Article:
Insurance for Product Liability

Product liability insurance is essential for every company that manufactures and sells a product to the general public. When dealing with food, it is possible that a client can get unwell, forcing them to miss work or incur medical expenditures. Product liability insurance protects you against losses caused by the products you sell.

Product liability insurance is customised to your company’s needs and the items it sells.

Insurance for Home-Based Businesses

Many jam-making companies begin as a home-based enterprise, with all equipment and product kept in the owner’s main house. When an accident happens as a consequence of company activity or a loss occurs in the home, many business owners discover that they are uninsured or underinsured for these losses. Home-based business insurance fills in the gaps, protecting against losses that are not covered by a conventional homeowner’s policy.

Typically, home-based business insurance is obtained as part of a company owner’s coverage (BOP). Some homeowner’s insurance plans provide this coverage as a rider for an extra fee (extension of coverage).

Coverage Options for Some Jam Makers

In addition to the insurance listed above, your jam manufacturing firm may need other forms of coverage based on particular features of your activities. Some of them may not apply to you, so be sure to ask your agent whether policies are appropriate for your company.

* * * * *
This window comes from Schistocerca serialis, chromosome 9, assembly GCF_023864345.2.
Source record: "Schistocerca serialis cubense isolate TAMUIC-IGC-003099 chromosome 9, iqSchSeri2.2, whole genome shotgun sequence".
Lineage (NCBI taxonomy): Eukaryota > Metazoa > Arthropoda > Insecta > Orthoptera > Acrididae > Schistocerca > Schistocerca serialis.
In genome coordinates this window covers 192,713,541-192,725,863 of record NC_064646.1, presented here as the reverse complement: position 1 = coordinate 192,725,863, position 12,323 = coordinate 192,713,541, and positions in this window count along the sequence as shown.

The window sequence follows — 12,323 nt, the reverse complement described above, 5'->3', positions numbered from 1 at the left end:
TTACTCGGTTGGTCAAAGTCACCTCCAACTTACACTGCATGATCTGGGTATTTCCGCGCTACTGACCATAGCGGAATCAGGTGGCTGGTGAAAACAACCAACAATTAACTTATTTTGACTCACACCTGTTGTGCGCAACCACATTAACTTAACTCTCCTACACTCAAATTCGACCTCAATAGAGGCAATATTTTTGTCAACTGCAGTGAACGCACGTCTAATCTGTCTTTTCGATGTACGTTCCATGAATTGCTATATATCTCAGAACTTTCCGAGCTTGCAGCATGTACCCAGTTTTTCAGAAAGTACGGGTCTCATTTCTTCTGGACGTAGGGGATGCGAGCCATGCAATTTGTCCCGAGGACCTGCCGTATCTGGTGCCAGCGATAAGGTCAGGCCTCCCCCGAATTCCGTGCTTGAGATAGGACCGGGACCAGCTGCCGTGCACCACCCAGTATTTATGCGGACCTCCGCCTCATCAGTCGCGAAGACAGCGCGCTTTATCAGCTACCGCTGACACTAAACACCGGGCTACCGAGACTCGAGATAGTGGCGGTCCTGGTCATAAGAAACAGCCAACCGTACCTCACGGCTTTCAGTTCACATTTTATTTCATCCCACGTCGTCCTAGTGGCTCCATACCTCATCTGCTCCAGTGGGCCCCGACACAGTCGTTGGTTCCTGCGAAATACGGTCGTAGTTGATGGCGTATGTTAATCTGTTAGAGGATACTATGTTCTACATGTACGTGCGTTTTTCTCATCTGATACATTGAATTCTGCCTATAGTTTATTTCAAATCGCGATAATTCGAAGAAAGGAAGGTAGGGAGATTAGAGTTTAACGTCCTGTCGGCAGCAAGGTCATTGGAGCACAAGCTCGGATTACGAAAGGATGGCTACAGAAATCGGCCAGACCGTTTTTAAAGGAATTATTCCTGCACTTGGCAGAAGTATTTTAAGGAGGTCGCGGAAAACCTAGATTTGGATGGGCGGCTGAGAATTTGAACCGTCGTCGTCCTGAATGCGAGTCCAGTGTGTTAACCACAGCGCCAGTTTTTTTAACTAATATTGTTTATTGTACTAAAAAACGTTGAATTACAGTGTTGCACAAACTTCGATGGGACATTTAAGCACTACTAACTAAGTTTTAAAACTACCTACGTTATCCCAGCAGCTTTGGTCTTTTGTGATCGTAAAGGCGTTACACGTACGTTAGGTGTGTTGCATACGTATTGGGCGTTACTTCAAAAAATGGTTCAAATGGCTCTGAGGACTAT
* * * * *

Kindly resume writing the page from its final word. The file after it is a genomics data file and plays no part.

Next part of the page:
Insurance for Commercial Vehicles

If your company provides delivery services, you must have the state-mandated levels of commercial auto insurance on all cars in your fleet. A commercial car insurance coverage protects company-owned vehicles that are operated on public roads. Commercial vehicle insurance is often acquired in conjunction with a BOP.

Insurance for Workers’ Compensation

If you employ people in your jam-making firm, you are almost certainly obliged by state law to get workers’ compensation insurance. Workers’ compensation pays for an employee’s medical expenditures if they are injured on the job. While it is not always necessary, many company owners choose to include themselves on their workers’ compensation coverage.

Workers’ compensation insurance is often acquired as a separate policy.

Additional Security Measures for Your Company

Although investing in company insurance is simple (and necessary), it should not be your first line of defence. Yes, insurance will reimburse your company for cash losses incurred as a result of an occurrence, but it is much preferable to avoid losses altogether.

With this in mind, here are a few steps you can take to better secure your company:

Make use of legally binding contracts and other business agreements. (We provide free templates for several of the most often used legal forms.)

To safeguard your personal assets, form a limited liability company (LLC) or a corporation. (To discover how to incorporate an LLC or company in your state, see our step-by-step tutorials.)

Keep your company licences up to date.

Streamline the internal procedures of your company. This will eliminate unneeded variables from routine activities and establish a secure, consistent environment in which to do business.

If your company is an LLC, you should check into LLC insurance.